Why No One Has Been Able to Close the Digital Divide?

Several efforts have been made by governments and political organizations over the last decade to bring internet access to every consumer household in America, but to no avail. Such as:

  • Higher Orbit Satellite – Satellite internet has been in existence for over half a century now. Despite this, it hasn’t made much of an impact. Though satellite internet is virtually available to everyone in the US, its slow speeds and weather interferences haven’t settled too well with rural consumers. That’s because satellites are launched in a higher orbit, which hampers an effective signal transmission, creating latency and other connectivity issues for internet users.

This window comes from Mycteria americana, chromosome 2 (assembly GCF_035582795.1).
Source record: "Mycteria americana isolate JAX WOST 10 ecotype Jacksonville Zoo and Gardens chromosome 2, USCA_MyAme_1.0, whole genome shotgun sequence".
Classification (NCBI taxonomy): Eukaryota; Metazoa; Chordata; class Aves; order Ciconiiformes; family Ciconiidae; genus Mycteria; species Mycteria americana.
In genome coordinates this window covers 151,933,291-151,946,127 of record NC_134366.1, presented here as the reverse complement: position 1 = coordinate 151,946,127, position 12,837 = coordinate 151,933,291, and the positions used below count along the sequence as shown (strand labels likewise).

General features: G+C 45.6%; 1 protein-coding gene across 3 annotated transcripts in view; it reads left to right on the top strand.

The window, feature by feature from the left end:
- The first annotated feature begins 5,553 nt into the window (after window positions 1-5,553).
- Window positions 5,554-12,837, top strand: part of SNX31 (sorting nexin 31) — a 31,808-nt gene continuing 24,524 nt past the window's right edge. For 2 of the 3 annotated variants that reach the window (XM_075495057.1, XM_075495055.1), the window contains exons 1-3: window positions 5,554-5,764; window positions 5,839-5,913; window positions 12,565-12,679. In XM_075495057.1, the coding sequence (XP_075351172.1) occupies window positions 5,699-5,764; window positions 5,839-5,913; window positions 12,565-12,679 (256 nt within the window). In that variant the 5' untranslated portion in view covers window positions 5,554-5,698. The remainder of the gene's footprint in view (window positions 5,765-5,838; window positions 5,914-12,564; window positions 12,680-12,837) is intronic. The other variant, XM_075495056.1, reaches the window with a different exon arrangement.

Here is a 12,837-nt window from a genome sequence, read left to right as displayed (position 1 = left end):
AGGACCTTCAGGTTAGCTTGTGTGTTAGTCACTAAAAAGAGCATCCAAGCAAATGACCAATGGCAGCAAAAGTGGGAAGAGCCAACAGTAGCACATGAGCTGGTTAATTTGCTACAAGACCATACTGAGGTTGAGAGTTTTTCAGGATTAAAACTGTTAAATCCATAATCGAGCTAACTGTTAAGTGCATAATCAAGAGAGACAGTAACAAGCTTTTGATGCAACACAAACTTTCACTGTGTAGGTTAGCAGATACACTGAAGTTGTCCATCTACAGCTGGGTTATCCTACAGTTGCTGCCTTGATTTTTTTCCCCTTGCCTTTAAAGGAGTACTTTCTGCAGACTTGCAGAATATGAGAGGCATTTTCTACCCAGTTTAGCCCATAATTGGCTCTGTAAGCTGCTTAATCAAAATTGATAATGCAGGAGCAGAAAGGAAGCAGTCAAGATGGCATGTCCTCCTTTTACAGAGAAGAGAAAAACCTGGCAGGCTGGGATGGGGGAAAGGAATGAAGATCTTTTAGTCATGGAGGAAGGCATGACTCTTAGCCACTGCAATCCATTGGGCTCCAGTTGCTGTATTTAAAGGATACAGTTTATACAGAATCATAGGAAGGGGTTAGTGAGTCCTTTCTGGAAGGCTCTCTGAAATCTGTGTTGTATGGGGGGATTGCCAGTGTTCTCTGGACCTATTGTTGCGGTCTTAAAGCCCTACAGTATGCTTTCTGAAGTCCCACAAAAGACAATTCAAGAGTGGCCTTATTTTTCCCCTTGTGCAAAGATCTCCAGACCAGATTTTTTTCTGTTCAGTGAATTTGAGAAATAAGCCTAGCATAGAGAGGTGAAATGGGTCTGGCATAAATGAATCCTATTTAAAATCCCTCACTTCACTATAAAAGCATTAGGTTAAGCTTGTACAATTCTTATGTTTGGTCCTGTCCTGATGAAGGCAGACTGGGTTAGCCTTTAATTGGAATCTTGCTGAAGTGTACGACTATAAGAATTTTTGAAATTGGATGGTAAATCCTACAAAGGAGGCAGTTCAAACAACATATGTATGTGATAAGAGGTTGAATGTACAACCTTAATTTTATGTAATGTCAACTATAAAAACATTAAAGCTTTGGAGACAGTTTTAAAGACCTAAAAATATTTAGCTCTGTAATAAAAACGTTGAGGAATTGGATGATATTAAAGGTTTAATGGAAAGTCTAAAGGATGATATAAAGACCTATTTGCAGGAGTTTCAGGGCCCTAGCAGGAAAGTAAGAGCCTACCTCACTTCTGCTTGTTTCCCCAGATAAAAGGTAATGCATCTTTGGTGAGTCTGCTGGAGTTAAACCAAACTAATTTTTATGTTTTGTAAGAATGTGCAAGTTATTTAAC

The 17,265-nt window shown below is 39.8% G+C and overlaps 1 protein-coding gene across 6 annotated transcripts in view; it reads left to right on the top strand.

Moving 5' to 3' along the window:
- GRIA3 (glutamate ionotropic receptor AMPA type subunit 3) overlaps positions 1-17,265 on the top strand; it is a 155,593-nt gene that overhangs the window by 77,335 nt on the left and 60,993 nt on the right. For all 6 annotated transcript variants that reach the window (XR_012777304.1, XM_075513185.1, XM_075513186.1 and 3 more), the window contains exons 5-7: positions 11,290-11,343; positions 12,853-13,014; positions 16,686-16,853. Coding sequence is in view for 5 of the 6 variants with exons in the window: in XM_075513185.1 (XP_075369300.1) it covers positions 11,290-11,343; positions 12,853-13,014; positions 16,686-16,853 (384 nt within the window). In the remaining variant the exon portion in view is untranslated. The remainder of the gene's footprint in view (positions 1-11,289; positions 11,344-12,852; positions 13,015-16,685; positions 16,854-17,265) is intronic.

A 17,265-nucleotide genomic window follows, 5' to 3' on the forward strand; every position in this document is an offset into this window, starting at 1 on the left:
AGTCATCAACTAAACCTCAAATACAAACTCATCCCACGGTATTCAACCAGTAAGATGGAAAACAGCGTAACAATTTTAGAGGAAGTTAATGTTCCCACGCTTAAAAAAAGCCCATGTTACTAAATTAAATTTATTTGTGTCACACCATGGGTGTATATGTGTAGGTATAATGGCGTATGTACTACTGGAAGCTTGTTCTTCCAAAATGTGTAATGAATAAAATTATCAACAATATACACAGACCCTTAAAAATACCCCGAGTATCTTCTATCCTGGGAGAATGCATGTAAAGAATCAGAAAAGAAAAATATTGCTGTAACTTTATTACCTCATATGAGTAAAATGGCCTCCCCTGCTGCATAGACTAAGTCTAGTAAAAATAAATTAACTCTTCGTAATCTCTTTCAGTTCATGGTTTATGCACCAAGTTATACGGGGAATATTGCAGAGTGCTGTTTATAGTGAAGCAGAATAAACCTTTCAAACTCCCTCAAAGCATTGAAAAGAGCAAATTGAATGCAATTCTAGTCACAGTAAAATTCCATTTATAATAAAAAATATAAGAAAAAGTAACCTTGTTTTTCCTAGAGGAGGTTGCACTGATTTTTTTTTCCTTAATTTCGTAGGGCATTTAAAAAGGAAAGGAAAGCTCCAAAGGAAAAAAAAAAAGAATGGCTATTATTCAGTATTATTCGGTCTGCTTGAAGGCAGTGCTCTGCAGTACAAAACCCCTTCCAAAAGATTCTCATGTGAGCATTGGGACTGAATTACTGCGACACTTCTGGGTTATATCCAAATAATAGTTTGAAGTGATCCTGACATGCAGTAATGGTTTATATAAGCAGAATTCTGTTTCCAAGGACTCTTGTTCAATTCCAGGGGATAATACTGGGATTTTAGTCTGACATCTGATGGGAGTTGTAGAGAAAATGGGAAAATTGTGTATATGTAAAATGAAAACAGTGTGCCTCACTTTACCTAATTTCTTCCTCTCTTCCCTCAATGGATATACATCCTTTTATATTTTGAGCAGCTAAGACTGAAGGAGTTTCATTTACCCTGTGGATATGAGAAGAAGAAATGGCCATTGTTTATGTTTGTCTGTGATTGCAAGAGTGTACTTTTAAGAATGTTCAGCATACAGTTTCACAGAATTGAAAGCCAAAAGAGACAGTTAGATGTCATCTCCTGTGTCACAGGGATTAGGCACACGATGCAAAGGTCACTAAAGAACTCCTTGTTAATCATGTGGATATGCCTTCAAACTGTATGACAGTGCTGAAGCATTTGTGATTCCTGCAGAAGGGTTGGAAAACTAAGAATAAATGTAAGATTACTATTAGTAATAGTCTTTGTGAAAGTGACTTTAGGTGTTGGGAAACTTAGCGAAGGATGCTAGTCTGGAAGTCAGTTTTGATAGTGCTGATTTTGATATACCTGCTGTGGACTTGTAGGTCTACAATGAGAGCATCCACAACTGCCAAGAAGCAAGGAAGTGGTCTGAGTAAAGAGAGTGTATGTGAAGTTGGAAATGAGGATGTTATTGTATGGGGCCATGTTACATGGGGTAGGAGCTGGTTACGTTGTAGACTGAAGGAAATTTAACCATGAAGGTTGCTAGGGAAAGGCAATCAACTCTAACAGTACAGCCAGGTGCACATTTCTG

• Cellular Inefficiency – Mobile broadband has promised wider connectivity, essentially wireless, across both urban and rural landscapes. Yet, this promise has remained a dream, only. Since cellular internet technology requires wired backhaul infrastructure support, no provider has been able to deploy it in the outskirts to any significant effect.
  • Municipal Projects – Municipalities have proposed installing and maintaining their own broadband lines to serve each and every single user in their community. However, this community broadband approach has faced backlash from 22 states. Some have even banned such operations outright.

How the Current Status Quo Makes Things Worse for Consumers?

It is important for an average consumer to break the illusion and take a sneak peek behind the curtains to see how broadband distribution is controlled by internet service providers. For years on end, private companies have taken ownership of internet infrastructure all over the US. This has severely diluted the market competition and created monopolies everywhere.